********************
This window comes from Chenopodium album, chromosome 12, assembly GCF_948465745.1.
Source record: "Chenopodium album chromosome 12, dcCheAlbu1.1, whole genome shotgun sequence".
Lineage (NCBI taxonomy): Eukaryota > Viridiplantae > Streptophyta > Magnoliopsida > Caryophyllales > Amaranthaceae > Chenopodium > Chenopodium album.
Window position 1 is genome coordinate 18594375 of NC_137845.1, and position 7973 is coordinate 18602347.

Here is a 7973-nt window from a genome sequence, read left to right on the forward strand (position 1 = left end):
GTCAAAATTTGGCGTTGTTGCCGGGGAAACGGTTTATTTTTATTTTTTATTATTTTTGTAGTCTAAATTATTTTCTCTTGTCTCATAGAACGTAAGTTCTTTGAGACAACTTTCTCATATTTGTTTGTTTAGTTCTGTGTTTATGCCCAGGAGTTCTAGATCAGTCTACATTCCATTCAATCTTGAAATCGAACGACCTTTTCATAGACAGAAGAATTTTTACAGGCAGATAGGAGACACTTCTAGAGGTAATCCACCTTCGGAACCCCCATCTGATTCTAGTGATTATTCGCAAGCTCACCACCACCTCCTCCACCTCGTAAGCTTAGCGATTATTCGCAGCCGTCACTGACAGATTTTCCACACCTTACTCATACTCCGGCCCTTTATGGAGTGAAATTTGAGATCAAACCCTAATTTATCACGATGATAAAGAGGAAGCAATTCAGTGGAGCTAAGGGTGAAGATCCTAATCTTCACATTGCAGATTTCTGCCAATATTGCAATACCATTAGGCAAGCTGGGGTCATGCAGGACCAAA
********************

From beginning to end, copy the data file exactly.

This window comes from Chenopodium album, chromosome 12, assembly GCF_948465745.1.
Source record: "Chenopodium album chromosome 12, dcCheAlbu1.1, whole genome shotgun sequence".
Lineage (NCBI taxonomy): Eukaryota > Viridiplantae > Streptophyta > Magnoliopsida > Caryophyllales > Amaranthaceae > Chenopodium > Chenopodium album.
Window position 1 is genome coordinate 18594375 of NC_137845.1, and position 7973 is coordinate 18602347.

Here is a 7973-nt window from a genome sequence, read left to right on the forward strand (position 1 = left end):
GTCAAAATTTGGCGTTGTTGCCGGGGAAACGGTTTATTTTTATTTTTTATTATTTTTGTAGTCTAAATTATTTTCTCTTGTCTCATAGAACGTAAGTTCTTTGAGACAACTTTCTCATATTTGTTTGTTTAGTTCTGTGTTTATGCCCAGGAGTTCTAGATCAGTCTACATTCCATTCAATCTTGAAATCGAACGACCTTTTCATAGACAGAAGAATTTTTACAGGCAGATAGGAGACACTTCTAGAGGTAATCCACCTTCGGAACCCCCATCTGATTCTAGTGATTATTCGCAAGCTCACCACCACCTCCTCCACCTCGTAAGCTTAGCGATTATTCGCAGCCGTCACTGACAGATTTTCCACACCTTACTCATACTCCGGCCCTTTATGGAGTGAAATTTGAGATCAAACCCTAATTTATCACGATGATAAAGAGGAAGCAATTCAGTGGAGCTAAGGGTGAAGATCCTAATCTTCACATTGCAGATTTCTGCCAATATTGCAATACCATTAGGCAAGCTGGGGTCATGCAGGACCAAA